Apple was asked by the U.S. government to share information on 2,000 to 3,000 of its users in the first half of 2013, according to the company’s first transparency report.
Published Tuesday, the report outlines the type of information requested between Jan. 1 and June 30, which was mostly for device information, including when a user reports a lost device. A small fraction of the data request pertained to personal data, including account information for iTunes, iCloud or Game Center. Apple said it submitted data in up to 1,000 cases.
“We consider these requests very carefully and only provide account content in extremely limited circumstances,” the company said in the report.
The report adds Apple to the long list of tech companies tapped to provide data for surveillance. Companies that publish numbers about government security requests for user data are required to do so in ranges of 1,000, Business Insider reports. That means the actual number of requests granted could be significantly fewer.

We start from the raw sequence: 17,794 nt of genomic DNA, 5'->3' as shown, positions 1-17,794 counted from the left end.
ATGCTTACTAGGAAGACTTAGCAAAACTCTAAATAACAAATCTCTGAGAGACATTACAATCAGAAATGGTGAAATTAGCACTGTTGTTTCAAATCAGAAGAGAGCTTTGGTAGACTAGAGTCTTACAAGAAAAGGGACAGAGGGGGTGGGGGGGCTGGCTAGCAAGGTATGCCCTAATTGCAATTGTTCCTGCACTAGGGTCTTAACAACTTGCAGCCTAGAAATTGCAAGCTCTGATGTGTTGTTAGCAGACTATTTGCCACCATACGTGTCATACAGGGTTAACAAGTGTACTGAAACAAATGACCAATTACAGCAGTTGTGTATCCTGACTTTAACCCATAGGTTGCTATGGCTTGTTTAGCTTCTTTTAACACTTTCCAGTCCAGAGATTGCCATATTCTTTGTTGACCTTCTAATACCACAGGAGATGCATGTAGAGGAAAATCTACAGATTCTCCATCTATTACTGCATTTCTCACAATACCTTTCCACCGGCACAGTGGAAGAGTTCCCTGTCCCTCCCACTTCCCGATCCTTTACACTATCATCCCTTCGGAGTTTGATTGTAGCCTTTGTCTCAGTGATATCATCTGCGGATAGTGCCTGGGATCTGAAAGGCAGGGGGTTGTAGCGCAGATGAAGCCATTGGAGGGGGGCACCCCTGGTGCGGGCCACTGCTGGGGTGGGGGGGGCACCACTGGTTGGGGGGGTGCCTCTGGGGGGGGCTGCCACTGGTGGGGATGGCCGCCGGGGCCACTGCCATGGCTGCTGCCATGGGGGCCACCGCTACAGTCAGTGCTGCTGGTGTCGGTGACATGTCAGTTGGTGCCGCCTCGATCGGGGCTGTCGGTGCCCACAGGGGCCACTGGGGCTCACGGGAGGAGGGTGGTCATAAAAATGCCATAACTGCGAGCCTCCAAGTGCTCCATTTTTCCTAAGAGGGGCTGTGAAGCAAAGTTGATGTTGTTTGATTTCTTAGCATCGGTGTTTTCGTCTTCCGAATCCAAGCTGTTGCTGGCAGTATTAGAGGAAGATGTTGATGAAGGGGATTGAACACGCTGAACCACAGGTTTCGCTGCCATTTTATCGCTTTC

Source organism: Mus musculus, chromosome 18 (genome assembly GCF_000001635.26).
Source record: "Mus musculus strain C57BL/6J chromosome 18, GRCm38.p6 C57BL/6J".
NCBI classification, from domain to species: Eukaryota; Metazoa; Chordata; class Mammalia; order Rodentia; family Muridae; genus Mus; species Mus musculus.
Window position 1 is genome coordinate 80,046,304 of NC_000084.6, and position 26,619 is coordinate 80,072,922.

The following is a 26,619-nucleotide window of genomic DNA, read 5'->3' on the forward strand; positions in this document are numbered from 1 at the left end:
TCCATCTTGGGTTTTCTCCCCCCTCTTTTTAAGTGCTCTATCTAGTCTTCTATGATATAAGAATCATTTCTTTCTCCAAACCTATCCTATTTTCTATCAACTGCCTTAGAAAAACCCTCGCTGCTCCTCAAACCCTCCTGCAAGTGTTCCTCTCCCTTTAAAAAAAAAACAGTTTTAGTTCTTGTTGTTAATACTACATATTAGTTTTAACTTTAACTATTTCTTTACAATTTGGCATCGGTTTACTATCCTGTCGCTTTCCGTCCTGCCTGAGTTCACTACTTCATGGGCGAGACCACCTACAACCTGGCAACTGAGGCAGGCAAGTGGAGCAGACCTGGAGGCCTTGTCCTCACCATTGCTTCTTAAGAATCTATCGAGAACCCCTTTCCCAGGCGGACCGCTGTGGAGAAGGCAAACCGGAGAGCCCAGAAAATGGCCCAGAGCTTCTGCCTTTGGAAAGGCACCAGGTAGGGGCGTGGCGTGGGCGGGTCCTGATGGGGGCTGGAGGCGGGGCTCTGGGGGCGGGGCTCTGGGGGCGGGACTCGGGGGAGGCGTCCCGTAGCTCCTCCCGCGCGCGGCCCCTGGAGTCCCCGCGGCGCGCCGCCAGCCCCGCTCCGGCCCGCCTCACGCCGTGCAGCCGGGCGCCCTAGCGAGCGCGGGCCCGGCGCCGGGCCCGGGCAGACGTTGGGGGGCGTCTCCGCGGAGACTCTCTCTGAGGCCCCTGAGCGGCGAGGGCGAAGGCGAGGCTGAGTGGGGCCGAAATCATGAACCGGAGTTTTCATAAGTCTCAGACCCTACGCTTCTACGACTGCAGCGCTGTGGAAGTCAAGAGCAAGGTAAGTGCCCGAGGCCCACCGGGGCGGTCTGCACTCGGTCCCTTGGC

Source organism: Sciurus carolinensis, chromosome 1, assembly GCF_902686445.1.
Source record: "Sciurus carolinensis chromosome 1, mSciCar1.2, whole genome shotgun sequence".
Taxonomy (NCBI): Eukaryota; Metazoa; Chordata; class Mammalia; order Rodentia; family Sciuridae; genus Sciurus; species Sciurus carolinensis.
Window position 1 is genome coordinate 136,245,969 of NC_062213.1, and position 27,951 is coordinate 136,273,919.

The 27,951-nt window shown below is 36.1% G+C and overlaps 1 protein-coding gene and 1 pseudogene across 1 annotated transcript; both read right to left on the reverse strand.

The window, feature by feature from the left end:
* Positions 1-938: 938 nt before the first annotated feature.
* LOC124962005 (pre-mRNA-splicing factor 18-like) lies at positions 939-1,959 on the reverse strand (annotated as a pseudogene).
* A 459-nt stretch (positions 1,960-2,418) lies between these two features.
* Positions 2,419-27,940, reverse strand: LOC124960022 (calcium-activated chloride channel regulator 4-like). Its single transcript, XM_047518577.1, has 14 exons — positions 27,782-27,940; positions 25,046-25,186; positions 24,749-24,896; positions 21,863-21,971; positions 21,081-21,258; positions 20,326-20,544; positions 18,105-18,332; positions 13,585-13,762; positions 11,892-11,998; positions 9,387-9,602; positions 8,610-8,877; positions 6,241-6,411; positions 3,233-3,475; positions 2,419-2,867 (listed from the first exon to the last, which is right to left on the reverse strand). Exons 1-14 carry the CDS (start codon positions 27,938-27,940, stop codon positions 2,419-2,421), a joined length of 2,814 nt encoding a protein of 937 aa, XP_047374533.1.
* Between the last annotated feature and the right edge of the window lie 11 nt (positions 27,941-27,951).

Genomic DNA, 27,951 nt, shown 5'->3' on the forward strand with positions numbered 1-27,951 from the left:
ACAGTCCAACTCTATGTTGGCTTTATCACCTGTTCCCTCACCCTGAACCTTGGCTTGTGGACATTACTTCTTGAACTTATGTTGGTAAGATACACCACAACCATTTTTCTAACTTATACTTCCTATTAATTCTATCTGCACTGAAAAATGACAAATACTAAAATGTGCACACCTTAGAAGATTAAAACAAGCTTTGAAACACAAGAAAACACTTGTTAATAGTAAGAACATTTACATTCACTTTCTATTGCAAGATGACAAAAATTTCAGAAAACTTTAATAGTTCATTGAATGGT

Apple also vowed to join the fight for more transparency in government surveillance, and said it filed an amicus brief in support of the lawsuit filed by Google, Facebook, Yahoo, Microsoft and LinkedIn against the U.S. government at the Foreign Intelligence Surveillance Court. Last week Apple joined the aforementioned companies in a campaign for the USA Freedom Act, which would restrict the National Security Agency’s surveillance powers.
The report also mentioned that Apple has never received requests to collect phone records, which is outlined under Section 215 of the USA Patriot Act.